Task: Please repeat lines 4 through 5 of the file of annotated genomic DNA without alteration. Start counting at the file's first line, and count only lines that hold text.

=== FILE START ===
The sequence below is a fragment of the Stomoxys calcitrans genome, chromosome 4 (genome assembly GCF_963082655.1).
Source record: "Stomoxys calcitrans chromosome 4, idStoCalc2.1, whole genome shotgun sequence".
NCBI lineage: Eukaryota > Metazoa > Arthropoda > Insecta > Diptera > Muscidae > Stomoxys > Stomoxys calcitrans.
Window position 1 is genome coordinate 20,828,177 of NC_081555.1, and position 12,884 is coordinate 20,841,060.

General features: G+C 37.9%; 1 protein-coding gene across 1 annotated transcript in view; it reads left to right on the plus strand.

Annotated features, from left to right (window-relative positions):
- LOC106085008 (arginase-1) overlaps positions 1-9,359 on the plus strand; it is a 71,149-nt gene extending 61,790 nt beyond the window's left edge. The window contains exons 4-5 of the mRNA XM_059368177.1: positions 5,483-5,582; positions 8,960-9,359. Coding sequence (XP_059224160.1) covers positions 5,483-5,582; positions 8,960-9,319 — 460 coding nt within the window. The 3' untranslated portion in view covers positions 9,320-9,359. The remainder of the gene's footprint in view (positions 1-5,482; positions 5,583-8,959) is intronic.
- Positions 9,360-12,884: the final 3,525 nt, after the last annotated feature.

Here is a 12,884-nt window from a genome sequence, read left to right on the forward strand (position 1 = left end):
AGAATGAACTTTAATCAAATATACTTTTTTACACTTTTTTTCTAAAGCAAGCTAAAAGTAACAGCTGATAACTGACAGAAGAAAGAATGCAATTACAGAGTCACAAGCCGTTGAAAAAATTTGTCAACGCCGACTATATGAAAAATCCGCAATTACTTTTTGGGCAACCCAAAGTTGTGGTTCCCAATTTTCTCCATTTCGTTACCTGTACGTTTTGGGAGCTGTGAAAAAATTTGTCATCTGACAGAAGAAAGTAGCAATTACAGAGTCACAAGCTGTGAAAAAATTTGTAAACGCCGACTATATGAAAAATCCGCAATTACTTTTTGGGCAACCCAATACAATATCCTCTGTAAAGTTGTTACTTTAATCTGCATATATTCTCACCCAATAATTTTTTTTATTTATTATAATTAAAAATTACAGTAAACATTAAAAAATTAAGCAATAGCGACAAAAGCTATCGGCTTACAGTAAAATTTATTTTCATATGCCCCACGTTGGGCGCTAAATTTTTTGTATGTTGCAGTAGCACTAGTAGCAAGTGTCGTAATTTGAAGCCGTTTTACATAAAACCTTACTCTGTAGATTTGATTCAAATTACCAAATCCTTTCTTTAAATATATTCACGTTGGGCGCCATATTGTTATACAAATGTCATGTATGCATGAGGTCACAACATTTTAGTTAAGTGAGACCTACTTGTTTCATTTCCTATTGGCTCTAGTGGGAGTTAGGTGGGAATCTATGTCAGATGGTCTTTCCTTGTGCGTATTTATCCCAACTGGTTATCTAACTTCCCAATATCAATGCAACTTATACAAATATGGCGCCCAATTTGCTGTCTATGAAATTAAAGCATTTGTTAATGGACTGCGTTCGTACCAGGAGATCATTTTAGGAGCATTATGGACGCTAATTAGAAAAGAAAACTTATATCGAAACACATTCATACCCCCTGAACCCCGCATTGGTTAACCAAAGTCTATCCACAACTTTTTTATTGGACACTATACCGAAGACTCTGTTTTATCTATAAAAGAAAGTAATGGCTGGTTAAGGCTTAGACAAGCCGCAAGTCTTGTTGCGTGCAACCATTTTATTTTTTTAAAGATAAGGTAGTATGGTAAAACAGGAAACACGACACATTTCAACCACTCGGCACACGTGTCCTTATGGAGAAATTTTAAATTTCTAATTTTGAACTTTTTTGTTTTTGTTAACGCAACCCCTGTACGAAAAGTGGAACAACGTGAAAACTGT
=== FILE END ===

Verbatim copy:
Window position 1 is genome coordinate 20,828,177 of NC_081555.1, and position 12,884 is coordinate 20,841,060.

General features: G+C 37.9%; 1 protein-coding gene across 1 annotated transcript in view; it reads left to right on the plus strand.